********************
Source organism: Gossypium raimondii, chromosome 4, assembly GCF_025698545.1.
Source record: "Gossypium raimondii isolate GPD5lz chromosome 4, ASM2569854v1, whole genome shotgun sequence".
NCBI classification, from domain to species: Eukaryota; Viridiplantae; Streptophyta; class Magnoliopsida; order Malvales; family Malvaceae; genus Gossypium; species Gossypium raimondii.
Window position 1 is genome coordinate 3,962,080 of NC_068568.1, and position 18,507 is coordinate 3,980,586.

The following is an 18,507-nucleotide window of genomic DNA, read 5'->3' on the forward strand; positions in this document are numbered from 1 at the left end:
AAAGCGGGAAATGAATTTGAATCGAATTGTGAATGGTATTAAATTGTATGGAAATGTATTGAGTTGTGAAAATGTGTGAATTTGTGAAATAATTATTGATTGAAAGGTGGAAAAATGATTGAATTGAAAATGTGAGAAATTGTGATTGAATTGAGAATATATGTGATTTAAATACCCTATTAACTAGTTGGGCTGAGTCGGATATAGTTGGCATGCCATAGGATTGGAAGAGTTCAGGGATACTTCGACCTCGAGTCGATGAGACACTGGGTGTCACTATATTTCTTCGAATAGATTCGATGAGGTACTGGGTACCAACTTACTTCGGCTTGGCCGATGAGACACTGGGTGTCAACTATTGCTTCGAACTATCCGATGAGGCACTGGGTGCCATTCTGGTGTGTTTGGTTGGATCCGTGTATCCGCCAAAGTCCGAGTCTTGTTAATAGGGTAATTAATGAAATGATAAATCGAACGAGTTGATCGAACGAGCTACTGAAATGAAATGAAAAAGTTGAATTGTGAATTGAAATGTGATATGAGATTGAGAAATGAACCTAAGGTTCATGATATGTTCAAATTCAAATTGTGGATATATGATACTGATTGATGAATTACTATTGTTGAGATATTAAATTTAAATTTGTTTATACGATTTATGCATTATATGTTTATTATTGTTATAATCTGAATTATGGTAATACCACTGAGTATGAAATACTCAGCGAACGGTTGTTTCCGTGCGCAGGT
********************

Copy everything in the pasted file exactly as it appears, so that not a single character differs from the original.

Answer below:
Source organism: Gossypium raimondii, chromosome 4, assembly GCF_025698545.1.
Source record: "Gossypium raimondii isolate GPD5lz chromosome 4, ASM2569854v1, whole genome shotgun sequence".
NCBI classification, from domain to species: Eukaryota; Viridiplantae; Streptophyta; class Magnoliopsida; order Malvales; family Malvaceae; genus Gossypium; species Gossypium raimondii.
Window position 1 is genome coordinate 3,962,080 of NC_068568.1, and position 18,507 is coordinate 3,980,586.

The following is an 18,507-nucleotide window of genomic DNA, read 5'->3' on the forward strand; positions in this document are numbered from 1 at the left end:
AAAGCGGGAAATGAATTTGAATCGAATTGTGAATGGTATTAAATTGTATGGAAATGTATTGAGTTGTGAAAATGTGTGAATTTGTGAAATAATTATTGATTGAAAGGTGGAAAAATGATTGAATTGAAAATGTGAGAAATTGTGATTGAATTGAGAATATATGTGATTTAAATACCCTATTAACTAGTTGGGCTGAGTCGGATATAGTTGGCATGCCATAGGATTGGAAGAGTTCAGGGATACTTCGACCTCGAGTCGATGAGACACTGGGTGTCACTATATTTCTTCGAATAGATTCGATGAGGTACTGGGTACCAACTTACTTCGGCTTGGCCGATGAGACACTGGGTGTCAACTATTGCTTCGAACTATCCGATGAGGCACTGGGTGCCATTCTGGTGTGTTTGGTTGGATCCGTGTATCCGCCAAAGTCCGAGTCTTGTTAATAGGGTAATTAATGAAATGATAAATCGAACGAGTTGATCGAACGAGCTACTGAAATGAAATGAAAAAGTTGAATTGTGAATTGAAATGTGATATGAGATTGAGAAATGAACCTAAGGTTCATGATATGTTCAAATTCAAATTGTGGATATATGATACTGATTGATGAATTACTATTGTTGAGATATTAAATTTAAATTTGTTTATACGATTTATGCATTATATGTTTATTATTGTTATAATCTGAATTATGGTAATACCACTGAGTATGAAATACTCAGCGAACGGTTGTTTCCGTGCGCAGGT